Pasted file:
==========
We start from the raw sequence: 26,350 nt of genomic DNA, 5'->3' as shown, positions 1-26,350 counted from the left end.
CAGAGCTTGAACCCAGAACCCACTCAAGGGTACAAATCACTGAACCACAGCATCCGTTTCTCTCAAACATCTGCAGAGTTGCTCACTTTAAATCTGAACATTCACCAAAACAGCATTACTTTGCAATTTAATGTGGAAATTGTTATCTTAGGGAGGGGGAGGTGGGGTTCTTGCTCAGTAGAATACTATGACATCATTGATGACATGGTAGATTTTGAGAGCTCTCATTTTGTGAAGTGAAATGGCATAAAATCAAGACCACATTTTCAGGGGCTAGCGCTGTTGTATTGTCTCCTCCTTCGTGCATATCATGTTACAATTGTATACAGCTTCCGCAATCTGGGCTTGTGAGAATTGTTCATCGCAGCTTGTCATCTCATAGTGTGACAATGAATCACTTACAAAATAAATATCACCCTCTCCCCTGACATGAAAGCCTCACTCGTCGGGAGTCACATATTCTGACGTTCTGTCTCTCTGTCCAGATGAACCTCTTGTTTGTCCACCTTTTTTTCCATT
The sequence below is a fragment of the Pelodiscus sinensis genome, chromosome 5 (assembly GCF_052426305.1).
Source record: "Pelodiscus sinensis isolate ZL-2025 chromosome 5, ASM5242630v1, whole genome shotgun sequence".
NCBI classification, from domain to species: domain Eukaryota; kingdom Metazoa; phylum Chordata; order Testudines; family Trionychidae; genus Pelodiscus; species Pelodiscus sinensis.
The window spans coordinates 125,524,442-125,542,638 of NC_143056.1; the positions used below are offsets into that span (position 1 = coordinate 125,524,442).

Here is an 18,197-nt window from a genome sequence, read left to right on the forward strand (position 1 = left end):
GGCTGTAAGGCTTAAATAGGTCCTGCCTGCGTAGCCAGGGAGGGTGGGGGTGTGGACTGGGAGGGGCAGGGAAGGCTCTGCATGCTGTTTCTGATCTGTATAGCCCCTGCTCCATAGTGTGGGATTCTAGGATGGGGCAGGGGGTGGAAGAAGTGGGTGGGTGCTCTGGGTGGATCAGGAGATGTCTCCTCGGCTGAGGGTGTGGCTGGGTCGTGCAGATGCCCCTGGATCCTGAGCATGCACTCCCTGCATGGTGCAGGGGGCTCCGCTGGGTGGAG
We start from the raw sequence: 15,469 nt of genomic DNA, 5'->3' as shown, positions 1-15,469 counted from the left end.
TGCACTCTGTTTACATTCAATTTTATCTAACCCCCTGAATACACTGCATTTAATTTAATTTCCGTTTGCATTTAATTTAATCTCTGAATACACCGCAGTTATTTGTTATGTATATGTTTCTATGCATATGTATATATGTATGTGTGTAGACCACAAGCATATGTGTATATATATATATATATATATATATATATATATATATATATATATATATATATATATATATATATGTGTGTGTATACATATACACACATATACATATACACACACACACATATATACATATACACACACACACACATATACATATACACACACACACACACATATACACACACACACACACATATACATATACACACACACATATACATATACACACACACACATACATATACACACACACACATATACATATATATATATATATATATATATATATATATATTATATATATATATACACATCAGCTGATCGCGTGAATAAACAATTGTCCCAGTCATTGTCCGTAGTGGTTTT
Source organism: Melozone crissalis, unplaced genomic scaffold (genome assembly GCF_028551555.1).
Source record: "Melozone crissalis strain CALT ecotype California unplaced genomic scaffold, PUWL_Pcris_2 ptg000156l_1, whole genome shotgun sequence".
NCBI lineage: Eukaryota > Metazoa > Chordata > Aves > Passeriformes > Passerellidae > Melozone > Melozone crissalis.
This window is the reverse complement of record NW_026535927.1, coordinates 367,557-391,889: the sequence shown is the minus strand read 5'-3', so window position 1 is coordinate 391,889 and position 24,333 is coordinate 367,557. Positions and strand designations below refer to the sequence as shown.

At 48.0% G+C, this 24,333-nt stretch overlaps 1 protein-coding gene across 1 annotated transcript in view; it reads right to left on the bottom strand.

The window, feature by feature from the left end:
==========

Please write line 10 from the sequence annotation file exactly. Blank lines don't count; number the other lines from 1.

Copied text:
TGCACTCTGTTTACATTCAATTTTATCTAACCCCCTGAATACACTGCATTTAATTTAATTTCCGTTTGCATTTAATTTAATCTCTGAATACACCGCAGTTATTTGTTATGTATATGTTTCTATGCATATGTATATATGTATGTGTGTAGACCACAAGCATATGTGTATATATATATATATATATATATATATATATATATATATATATATATATATATATATATATATATGTGTGTGTATACATATACACACATATACATATACACACACACACATATATACATATACACACACACACACATATACATATACACACACACACACACATATACACACACACACACACATATACATATACACACACACATATACATATACACACACACACATACATATACACACACACACATATACATATATATATATATATATATATATATATATATATTATATATATATATACACATCAGCTGATCGCGTGAATAAACAATTGTCCCAGTCATTGTCCGTAGTGGTTTT